It feels like a Friday! This Seinfeld on Marketing is a little different. Instead of the usual interaction between characters, this is from the standup that Jerry does at the beginning and end of each episode of Seinfeld. Enjoy!
Loyalty to any one sports team is pretty hard to justify. Because the players are always changing, the team can move to another city, you’re actually rooting for the clothes when you get right down to it. You know what I mean, you are standing and cheering and yelling for your clothes to beat the clothes from another city. Fans will be so in love with a player but if he goes to another team, they boo him. This is the same human being in a different shirt, they *hate* him now. Boo! Different shirt!! Boo.
In sports, we most often hold up the team (and their clothes) in higher regard than the individual players. We could cheer for our favorite player on our team, maybe even buy a jersey with his number on it. But if he leave the team, we still root for the clothes and the jersey gets a first class ticket to the back of the closet (or downgraded to “chore-doing-clothes”).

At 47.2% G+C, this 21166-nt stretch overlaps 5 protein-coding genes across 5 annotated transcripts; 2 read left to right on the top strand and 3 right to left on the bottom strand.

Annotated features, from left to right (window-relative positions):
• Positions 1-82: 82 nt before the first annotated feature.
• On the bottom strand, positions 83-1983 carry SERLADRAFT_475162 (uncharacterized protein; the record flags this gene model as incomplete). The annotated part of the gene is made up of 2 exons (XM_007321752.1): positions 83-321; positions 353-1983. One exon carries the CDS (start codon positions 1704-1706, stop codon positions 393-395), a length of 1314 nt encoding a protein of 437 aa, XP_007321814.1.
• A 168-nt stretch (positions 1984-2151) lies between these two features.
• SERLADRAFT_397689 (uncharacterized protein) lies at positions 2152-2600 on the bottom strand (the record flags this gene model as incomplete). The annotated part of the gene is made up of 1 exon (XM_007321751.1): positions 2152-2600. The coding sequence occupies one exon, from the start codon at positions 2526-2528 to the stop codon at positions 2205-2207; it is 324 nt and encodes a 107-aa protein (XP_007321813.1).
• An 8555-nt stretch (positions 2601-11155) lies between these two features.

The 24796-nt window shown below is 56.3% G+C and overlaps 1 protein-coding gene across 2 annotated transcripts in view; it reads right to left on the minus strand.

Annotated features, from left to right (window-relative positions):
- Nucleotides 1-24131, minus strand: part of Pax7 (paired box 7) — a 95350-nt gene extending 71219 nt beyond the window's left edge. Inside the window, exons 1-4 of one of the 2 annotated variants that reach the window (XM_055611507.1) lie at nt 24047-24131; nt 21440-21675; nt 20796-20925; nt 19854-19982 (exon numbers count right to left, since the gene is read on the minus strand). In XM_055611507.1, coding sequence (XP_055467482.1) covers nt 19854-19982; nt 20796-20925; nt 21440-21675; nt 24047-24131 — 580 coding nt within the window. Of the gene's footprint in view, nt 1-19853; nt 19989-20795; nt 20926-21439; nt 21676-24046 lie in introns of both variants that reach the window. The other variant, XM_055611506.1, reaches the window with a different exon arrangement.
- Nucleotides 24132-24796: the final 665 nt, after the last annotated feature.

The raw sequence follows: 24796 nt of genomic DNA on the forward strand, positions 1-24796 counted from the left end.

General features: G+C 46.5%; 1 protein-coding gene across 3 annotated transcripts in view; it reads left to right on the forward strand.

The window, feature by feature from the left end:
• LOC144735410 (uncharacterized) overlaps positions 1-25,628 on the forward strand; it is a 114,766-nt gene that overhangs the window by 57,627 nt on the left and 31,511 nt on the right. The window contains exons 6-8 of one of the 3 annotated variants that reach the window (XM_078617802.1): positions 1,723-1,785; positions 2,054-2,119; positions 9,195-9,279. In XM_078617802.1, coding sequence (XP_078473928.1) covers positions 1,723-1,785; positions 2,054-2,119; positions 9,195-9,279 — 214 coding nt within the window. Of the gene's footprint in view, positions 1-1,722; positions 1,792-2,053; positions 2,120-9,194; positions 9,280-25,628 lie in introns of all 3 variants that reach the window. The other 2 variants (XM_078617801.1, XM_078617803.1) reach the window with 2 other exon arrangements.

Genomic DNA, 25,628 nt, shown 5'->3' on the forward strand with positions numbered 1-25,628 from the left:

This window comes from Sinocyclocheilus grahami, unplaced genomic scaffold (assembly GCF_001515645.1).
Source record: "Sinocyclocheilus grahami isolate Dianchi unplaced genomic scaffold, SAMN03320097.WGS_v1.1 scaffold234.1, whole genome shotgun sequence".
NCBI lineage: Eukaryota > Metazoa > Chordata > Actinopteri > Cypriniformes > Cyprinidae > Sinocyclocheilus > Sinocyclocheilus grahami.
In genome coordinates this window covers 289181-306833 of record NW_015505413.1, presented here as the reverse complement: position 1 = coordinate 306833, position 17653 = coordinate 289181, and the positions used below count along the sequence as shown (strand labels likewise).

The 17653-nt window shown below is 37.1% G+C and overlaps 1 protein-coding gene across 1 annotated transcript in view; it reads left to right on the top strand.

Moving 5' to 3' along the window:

The interesting thing is, this is the exact opposite when we talk about brands. Through the good and bad experiences, we associate our relationship with the people inside the company as the brand, usually more so than even the products themselves.
Take my father-in-law and Sears, for example. More than two decades ago he had a bad experience with someone in one of the Sears stores and he has never gone back since. I’m sure that the employees involved in this “situation” have long since left Sears, yet the memory (and the consequences) still live on. Contrast this to the fact that he has been a fan of a certain collegiate team for more than four decades (and there have been many, many changes in players throughout the years).
Why are brands so different than sports teams? I think it is because employees of a company are the brand, or at least a very big part of it. While the clothes of a sports team often transcend the players, the people inside a company are the living soul of the brand. So who you have representing your brand matters.
This post is part of a weekly series, Seinfeld on Marketing.